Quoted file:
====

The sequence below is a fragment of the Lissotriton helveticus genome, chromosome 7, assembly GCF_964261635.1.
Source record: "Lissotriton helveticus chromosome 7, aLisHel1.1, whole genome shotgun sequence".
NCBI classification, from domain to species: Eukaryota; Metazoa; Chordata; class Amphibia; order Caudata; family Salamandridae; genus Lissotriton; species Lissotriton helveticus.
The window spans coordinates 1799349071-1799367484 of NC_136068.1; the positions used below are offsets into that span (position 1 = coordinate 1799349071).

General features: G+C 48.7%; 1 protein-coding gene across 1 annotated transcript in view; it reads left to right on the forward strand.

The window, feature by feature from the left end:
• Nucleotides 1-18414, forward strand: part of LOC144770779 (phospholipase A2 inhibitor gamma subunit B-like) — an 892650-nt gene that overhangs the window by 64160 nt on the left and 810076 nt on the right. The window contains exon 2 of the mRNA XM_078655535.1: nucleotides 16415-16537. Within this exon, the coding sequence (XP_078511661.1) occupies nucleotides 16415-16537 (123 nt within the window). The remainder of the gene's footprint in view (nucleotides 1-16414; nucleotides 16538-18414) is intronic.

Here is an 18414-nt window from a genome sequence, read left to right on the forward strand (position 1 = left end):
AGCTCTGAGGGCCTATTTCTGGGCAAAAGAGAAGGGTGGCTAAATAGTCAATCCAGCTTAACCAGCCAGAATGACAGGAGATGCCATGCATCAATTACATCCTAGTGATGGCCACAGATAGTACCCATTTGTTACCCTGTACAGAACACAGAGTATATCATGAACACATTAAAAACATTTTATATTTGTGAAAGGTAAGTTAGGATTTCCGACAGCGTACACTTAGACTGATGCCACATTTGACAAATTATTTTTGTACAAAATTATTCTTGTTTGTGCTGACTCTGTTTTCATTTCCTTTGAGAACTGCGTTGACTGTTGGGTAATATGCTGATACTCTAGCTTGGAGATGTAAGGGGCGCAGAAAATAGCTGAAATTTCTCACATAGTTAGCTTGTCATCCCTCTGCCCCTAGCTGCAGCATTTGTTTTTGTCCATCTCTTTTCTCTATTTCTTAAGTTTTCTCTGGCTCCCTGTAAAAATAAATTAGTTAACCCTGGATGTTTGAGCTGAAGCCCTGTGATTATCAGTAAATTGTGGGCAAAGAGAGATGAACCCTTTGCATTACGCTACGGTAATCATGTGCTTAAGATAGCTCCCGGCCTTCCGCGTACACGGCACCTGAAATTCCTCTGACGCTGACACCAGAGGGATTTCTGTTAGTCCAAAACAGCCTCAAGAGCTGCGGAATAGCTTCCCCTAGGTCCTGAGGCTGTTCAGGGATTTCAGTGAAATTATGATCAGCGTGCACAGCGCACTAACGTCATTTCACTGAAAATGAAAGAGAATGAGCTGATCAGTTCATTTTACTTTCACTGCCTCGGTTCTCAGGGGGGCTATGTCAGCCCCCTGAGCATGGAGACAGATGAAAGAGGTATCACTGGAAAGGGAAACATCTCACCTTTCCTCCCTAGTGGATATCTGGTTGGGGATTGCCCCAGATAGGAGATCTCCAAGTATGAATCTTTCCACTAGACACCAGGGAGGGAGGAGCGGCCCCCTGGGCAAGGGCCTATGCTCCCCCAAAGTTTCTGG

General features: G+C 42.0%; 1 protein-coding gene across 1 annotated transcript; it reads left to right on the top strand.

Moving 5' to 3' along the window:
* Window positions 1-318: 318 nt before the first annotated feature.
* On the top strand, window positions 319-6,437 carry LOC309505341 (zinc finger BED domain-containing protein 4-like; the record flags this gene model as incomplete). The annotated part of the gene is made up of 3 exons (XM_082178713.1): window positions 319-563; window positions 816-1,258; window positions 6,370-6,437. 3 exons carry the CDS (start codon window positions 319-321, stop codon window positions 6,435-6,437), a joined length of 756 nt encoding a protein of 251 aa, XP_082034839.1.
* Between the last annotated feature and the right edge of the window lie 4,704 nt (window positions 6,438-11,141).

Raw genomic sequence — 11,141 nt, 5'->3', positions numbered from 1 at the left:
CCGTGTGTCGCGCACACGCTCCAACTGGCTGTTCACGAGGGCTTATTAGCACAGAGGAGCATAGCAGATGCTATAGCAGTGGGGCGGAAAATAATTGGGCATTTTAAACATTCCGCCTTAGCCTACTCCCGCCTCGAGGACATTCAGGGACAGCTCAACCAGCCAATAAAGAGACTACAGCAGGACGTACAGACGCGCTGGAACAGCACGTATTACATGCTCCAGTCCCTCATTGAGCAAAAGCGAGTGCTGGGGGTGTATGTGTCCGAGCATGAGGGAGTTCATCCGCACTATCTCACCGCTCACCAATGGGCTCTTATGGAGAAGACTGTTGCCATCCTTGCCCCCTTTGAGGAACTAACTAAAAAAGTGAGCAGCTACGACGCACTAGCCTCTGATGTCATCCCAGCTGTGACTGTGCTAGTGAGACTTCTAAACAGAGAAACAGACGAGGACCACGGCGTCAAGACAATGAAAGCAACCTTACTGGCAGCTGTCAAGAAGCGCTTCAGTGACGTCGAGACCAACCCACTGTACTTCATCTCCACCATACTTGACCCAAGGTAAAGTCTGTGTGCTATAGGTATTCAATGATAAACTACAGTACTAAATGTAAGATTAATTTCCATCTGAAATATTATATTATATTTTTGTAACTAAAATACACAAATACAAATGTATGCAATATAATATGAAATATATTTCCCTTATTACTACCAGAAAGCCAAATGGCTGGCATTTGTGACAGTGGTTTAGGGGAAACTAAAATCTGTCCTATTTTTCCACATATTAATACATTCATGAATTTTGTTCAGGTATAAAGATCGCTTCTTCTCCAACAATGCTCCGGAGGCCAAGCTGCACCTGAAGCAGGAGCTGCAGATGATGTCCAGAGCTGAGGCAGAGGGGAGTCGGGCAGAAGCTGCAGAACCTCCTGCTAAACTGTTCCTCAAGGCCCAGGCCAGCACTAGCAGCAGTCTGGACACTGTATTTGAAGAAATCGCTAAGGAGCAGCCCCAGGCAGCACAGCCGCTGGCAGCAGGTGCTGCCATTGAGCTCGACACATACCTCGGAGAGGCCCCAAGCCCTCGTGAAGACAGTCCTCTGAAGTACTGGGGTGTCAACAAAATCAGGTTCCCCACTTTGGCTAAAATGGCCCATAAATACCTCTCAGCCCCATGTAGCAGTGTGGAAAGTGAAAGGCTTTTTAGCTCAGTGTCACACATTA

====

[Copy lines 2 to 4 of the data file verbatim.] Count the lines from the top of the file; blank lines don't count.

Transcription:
Source record: "Lissotriton helveticus chromosome 7, aLisHel1.1, whole genome shotgun sequence".
NCBI classification, from domain to species: Eukaryota; Metazoa; Chordata; class Amphibia; order Caudata; family Salamandridae; genus Lissotriton; species Lissotriton helveticus.
The window spans coordinates 1799349071-1799367484 of NC_136068.1; the positions used below are offsets into that span (position 1 = coordinate 1799349071).